There are some theories on Euroscepticism. “One is that Euroscepticism is motivated by economic concerns. Converses the idea that someone is a loser of globalization and that they don’t benefit from the process. There is also a slightly different storyline about identity, which is perhaps stronger. It says that people who have a strong feeling of national identity tend to be more sceptical about the EU because they will frequently think that their national identity and their European identity is incompatible, and they will think of participation European integration processes. Something that weakens their nation and their own place within its sense of self.” Because of these feelings, there could be more nationalism then before. In the case of  Brexit, it was a little different, the UK always had a strong identity that didn’t work with the identity of European integration.

“Another theory is that a lot of voters don’t know a lot about the European Union, because it is complex so they rely on their politicians to tell them what to do with it and how to think about the EU. That sends the ideas that politicians give political ques to their electorates because they have views on the EU integration and then voters say, ‘oh well my party says this about EU integration, and I agree with them’. That story is a little bit complicated because of course there is a conversation between politics and voters so it’s very difficult to understand if it’s the politicians that are telling people what to think, or politicians responding to what the people already think.” 

The future
These theories can change the European power dynamics. According to Lorimer, after the Maastricht treaty, you start seeing more contestation between member states. Rising contestation slows down the process of integration and leads to more differentiation.  The problem is not only Euroscepticism, it is also going from six member states to twenty-seven. This complicates making decisions within the EU, because twenty-seven member states want the best possible outcome for their own country, making it difficult for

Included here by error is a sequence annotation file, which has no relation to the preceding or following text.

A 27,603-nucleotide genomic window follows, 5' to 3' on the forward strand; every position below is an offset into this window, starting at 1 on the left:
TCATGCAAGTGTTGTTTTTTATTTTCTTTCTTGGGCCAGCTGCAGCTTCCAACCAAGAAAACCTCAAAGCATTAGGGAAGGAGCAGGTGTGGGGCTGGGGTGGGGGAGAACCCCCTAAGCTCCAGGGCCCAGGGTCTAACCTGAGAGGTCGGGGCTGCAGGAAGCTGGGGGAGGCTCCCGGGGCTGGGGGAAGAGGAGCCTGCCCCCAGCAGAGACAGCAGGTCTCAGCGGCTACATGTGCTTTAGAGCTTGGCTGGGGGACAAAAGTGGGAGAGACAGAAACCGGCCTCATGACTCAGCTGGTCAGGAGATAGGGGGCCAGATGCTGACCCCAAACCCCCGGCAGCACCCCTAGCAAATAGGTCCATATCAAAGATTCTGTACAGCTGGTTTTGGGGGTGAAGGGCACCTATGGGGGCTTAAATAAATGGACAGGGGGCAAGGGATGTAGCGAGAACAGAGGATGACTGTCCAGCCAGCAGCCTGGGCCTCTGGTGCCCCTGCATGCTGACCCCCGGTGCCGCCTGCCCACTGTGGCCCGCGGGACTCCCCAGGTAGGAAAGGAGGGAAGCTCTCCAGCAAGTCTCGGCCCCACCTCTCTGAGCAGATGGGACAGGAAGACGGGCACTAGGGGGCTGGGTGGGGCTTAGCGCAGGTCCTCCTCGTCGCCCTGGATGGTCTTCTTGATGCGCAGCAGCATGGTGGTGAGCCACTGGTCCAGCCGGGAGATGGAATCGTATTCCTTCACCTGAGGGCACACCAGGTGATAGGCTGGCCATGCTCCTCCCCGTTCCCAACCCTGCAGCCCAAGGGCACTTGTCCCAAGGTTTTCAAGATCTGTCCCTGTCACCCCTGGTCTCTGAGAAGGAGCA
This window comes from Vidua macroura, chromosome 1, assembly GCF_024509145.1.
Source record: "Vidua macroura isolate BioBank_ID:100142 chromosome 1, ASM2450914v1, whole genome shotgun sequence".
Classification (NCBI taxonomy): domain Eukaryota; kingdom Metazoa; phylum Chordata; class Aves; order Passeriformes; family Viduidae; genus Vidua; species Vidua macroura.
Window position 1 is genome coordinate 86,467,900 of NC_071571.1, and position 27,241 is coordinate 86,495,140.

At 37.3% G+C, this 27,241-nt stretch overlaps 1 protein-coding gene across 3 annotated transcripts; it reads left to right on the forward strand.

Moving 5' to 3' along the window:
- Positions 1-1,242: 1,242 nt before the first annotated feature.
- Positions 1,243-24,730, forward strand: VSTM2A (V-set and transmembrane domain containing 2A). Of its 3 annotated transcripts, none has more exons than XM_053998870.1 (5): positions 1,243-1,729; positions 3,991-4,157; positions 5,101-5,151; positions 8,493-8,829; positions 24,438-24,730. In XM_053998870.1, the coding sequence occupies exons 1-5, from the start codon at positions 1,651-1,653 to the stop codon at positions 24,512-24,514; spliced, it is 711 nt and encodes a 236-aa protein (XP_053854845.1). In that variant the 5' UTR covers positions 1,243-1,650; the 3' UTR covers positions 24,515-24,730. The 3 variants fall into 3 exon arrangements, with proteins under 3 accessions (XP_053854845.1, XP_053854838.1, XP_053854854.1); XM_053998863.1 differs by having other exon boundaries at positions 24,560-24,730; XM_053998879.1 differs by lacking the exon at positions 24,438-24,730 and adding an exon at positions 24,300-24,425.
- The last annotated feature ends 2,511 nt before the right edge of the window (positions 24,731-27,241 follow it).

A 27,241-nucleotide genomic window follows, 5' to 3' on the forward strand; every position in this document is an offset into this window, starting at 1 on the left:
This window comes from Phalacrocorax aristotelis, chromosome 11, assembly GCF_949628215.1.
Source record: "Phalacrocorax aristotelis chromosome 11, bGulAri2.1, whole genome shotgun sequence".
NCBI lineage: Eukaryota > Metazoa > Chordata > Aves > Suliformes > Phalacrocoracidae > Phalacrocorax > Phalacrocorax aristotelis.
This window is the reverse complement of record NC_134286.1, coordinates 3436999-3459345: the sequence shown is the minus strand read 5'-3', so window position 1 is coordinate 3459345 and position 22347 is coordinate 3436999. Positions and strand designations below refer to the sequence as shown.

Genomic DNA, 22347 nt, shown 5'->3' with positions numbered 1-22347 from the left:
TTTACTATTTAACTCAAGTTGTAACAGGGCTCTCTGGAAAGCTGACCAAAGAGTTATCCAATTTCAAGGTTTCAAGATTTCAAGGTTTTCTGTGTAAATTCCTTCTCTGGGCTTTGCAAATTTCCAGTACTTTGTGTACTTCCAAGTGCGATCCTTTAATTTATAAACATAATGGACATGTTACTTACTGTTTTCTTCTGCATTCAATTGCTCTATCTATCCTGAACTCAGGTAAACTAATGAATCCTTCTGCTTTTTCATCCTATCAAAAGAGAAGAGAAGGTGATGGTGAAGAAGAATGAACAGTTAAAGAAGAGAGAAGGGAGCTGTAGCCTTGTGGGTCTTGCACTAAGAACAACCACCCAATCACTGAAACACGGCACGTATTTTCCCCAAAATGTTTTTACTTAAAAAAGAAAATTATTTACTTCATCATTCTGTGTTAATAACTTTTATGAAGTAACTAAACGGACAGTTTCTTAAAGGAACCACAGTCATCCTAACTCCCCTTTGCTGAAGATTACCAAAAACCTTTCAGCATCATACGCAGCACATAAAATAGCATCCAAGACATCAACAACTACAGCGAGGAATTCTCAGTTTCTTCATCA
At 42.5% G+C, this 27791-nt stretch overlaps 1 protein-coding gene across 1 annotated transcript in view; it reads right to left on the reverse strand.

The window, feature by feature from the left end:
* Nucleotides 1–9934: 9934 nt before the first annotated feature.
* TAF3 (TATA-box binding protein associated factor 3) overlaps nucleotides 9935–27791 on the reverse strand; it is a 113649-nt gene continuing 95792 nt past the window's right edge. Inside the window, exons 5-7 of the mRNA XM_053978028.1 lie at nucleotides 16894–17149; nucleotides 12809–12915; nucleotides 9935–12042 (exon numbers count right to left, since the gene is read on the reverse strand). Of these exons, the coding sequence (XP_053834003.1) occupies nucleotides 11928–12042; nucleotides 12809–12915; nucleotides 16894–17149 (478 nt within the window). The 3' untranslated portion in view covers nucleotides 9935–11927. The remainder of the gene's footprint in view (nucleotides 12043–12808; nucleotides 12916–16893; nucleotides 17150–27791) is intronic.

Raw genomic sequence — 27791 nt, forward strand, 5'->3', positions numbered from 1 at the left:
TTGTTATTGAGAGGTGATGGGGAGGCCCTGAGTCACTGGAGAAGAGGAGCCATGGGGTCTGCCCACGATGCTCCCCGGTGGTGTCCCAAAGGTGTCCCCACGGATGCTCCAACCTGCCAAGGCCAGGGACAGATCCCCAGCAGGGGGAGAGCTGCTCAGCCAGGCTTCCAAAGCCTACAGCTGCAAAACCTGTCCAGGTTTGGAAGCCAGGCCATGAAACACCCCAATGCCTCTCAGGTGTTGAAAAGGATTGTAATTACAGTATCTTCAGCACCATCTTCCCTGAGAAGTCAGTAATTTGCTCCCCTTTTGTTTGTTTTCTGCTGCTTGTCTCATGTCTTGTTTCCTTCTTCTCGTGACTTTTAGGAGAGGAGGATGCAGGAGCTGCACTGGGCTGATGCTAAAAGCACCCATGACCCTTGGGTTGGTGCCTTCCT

member states to sell the outcomes to their constituents. 

“I think that Euroscepticism is probably here to stay.” But will it affect us in a bad way? “Well, that depends on what your future idea of European integration is. If you think of European integration as led by a group of people who probably know what is best and come to compromises about it, then maybe having politicisation in this process can be very destructive.” It can lead to a halt in European integration. 

“Euroscepticism doesn’t always mean ‘hating the EU’. It is also possible to not agree with the direction the EU is going right now but do agree with a European collaboration. So, it can work as a constructive force. There will be more Europsceptism to come into the process. The less people like it, the more countries may be leaving. Although I like to think the UK is an exception.” Marta thinks that this politicisation could be helpful, it just depends on how the EU becomes politicised. “Is it its existence in which case Euroscepticism can be very destructive or is it its direction and policy in which case Euroscepticism can be a positive force to bring politics back into the frame of European integration?”